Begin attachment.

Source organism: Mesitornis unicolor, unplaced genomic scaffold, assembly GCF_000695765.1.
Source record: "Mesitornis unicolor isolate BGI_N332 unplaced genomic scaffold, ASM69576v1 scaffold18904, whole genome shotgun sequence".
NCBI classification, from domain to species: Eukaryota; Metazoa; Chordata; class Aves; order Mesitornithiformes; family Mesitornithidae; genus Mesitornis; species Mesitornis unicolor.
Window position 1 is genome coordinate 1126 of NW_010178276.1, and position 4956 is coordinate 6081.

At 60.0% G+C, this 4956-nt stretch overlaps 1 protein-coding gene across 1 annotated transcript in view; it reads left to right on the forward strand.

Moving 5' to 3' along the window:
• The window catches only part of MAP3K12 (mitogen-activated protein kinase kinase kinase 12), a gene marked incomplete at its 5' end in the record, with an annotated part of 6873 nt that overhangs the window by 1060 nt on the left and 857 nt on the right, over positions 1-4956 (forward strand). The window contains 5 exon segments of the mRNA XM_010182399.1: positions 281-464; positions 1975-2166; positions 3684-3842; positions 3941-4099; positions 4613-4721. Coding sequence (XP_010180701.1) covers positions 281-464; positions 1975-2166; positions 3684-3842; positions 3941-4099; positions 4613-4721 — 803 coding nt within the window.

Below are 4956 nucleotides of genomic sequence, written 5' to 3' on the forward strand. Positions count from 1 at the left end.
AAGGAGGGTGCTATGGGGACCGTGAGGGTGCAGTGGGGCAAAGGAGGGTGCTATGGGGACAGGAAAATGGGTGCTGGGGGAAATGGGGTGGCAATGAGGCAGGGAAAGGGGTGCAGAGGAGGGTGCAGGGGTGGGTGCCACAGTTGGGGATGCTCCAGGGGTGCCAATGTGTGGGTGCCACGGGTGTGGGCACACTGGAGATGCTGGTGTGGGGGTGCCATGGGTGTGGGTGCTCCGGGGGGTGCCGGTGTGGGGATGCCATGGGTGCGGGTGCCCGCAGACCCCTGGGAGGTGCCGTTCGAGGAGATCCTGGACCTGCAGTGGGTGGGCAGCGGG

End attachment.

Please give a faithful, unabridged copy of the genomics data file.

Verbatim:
Source organism: Mesitornis unicolor, unplaced genomic scaffold, assembly GCF_000695765.1.
Source record: "Mesitornis unicolor isolate BGI_N332 unplaced genomic scaffold, ASM69576v1 scaffold18904, whole genome shotgun sequence".
NCBI classification, from domain to species: Eukaryota; Metazoa; Chordata; class Aves; order Mesitornithiformes; family Mesitornithidae; genus Mesitornis; species Mesitornis unicolor.
Window position 1 is genome coordinate 1126 of NW_010178276.1, and position 4956 is coordinate 6081.

At 60.0% G+C, this 4956-nt stretch overlaps 1 protein-coding gene across 1 annotated transcript in view; it reads left to right on the forward strand.

Moving 5' to 3' along the window:
• The window catches only part of MAP3K12 (mitogen-activated protein kinase kinase kinase 12), a gene marked incomplete at its 5' end in the record, with an annotated part of 6873 nt that overhangs the window by 1060 nt on the left and 857 nt on the right, over positions 1-4956 (forward strand). The window contains 5 exon segments of the mRNA XM_010182399.1: positions 281-464; positions 1975-2166; positions 3684-3842; positions 3941-4099; positions 4613-4721. Coding sequence (XP_010180701.1) covers positions 281-464; positions 1975-2166; positions 3684-3842; positions 3941-4099; positions 4613-4721 — 803 coding nt within the window.

Below are 4956 nucleotides of genomic sequence, written 5' to 3' on the forward strand. Positions count from 1 at the left end.
AAGGAGGGTGCTATGGGGACCGTGAGGGTGCAGTGGGGCAAAGGAGGGTGCTATGGGGACAGGAAAATGGGTGCTGGGGGAAATGGGGTGGCAATGAGGCAGGGAAAGGGGTGCAGAGGAGGGTGCAGGGGTGGGTGCCACAGTTGGGGATGCTCCAGGGGTGCCAATGTGTGGGTGCCACGGGTGTGGGCACACTGGAGATGCTGGTGTGGGGGTGCCATGGGTGTGGGTGCTCCGGGGGGTGCCGGTGTGGGGATGCCATGGGTGCGGGTGCCCGCAGACCCCTGGGAGGTGCCGTTCGAGGAGATCCTGGACCTGCAGTGGGTGGGCAGCGGG